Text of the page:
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  4. Karl says:

    The AP manages to get the story mostly wrong. If you check the opinion, it clearly states:

    For the reasons given above, plaintiffs have failed to state a claim upon which relief can
    be granted with respect to their four causes of action asserted directly under the Constitution.
    Furthermore, this Court lacks subject-matter jurisdiction over plaintiffs’ claim for public
    disclosure of private facts.

    BTW, I don’t automatically attribute this to bias; the press generally has no clue regarding legal matters. However, in response to the first comment, I note that the AP got this much right:

    Plame’s attorneys had said the lawsuit would be an uphill battle. Public officials are normally immune from such lawsuits filed in connection with their jobs.

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  5. James Joyner says:

    Matt Apuzzo wrote the piece. He’s not an attorney, I’m pretty sure, but he does spend hours a day covering the courts, talking to attorneys, and such. I tend to trust his summaries of such things.

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  6. Karl says:

    I agree that Apuzzo’s usually good (another reason I didn’t call bias). But he blew this one… and in a way that helps the nutroots pooh-pooh the ruling as being on a “technicality.” Bates very clearly ruled that the Constitutional claims were non-starters.

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  7. Anderson says:

    The AP manages to get the story mostly wrong.

    Really? It seems they did manage to read the second paragraph:

    As it turns out, the Court will not reach, and therefore expresses no views on, the merits of the constitutional and other tort claims asserted by plaintiffs based on defendants’ alleged disclosures because the motions to dismiss will be granted.

    Sounds like “didn’t reach the constitutional claims” to me. But all I know is what the judge wrote.

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  9. James Joyner says:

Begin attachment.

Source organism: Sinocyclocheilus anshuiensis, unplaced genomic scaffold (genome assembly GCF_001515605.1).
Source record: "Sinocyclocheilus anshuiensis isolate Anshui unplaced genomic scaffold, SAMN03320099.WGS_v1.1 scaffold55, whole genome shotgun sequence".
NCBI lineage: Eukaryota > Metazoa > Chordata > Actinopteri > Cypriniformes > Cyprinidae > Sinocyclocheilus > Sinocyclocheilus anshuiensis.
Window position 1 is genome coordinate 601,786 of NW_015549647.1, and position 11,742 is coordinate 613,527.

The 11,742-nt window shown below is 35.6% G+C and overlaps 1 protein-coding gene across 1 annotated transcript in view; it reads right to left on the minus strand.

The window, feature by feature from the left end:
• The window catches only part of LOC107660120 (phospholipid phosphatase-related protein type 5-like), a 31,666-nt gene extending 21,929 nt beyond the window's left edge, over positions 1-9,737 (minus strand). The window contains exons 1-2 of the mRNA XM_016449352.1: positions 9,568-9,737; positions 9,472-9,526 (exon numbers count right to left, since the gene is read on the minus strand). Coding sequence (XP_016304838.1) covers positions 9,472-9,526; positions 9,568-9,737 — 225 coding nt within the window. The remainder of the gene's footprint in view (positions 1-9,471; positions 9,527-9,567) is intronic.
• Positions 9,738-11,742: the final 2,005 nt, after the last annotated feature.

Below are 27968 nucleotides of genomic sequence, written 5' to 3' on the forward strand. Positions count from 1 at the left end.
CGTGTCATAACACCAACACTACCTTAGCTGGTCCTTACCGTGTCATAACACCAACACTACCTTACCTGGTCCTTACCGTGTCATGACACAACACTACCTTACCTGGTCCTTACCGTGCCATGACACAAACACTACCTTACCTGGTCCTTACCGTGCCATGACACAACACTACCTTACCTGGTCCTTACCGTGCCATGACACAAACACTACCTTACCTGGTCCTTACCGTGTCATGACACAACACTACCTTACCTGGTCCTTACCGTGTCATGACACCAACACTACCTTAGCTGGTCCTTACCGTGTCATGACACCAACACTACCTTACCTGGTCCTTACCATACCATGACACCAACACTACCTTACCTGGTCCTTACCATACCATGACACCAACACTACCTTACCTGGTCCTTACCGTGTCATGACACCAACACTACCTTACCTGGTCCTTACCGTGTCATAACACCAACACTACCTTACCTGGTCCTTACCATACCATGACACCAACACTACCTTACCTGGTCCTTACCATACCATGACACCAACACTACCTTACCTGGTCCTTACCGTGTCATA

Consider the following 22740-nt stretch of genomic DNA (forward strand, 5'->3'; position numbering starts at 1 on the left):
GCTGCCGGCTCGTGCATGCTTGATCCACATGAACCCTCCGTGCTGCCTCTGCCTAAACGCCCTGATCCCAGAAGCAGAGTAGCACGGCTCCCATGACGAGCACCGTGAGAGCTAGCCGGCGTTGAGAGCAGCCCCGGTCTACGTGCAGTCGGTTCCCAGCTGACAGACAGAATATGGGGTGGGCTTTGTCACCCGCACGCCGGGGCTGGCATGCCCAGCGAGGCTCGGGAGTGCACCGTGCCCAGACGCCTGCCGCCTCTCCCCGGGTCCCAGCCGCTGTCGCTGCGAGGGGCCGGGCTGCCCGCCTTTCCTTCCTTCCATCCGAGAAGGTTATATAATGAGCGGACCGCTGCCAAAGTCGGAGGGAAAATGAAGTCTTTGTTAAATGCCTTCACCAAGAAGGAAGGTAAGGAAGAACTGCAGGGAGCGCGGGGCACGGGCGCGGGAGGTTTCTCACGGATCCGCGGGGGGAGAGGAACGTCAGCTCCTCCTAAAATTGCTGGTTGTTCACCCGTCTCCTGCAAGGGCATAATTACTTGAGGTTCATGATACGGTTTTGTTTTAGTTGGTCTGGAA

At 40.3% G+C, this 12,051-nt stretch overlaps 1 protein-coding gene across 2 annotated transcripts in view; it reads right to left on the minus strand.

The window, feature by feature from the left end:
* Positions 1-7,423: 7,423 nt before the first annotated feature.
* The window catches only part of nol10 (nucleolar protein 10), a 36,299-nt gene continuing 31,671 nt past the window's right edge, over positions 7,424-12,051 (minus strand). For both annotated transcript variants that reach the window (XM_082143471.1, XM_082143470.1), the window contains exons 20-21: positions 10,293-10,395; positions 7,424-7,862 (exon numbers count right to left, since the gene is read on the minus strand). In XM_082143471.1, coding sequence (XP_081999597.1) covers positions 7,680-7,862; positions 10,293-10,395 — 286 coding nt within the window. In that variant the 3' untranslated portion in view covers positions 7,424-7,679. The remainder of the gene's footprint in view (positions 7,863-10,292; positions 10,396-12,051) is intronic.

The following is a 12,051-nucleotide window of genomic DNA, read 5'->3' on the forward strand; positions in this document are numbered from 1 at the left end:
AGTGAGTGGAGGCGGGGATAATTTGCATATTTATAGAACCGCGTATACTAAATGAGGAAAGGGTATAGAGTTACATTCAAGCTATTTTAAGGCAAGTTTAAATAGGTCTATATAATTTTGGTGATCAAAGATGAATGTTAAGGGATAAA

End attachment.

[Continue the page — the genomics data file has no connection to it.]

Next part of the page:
I know is what the judge wrote.

    Yeah, but what does he know?

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  10. Anderson says:

    Silly judges!

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  11. Zelsdorf Ragshaft III says:

    I see it as a real shame. I think we missed the opportunity to get Val and Joe under oath in a court of law. I am curious which testimony Val would give as she has given three different stories so for. I wonder what Wilson would say was correct, the testimony he gave to the Senate Select Commmittee on Intelligence, who determined he was lying, or what he gave to the newspaper? Why are not the Plame-Wilsons not suing Richard Armitage? It was his information on the subject that was published by Robert Novak. I don’t know what Wilson is hoping for in the possible next Clinton admin, but I’ll bet Bill has a position for Valerie.

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  12. Plame Lawsuit Dismissed…

    Valerie Plame, whose name launched a federal investigation into who leaked her identity to the press and netted Scooter Libby in a tangled web of contradictions leading to his conviction of perjury and obstruction of justice charges (and commuted by …..

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  13. Len says:

    Activist judges!

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  14. Plame flameout…

    From the "news you probably didn't hear about" category:
    Plame lawsuit against Cheney dismissed – A federal judge in Washington yesterday dismissed a lawsuit against Vice President Dick Cheney and other high-ranking Bush administration of…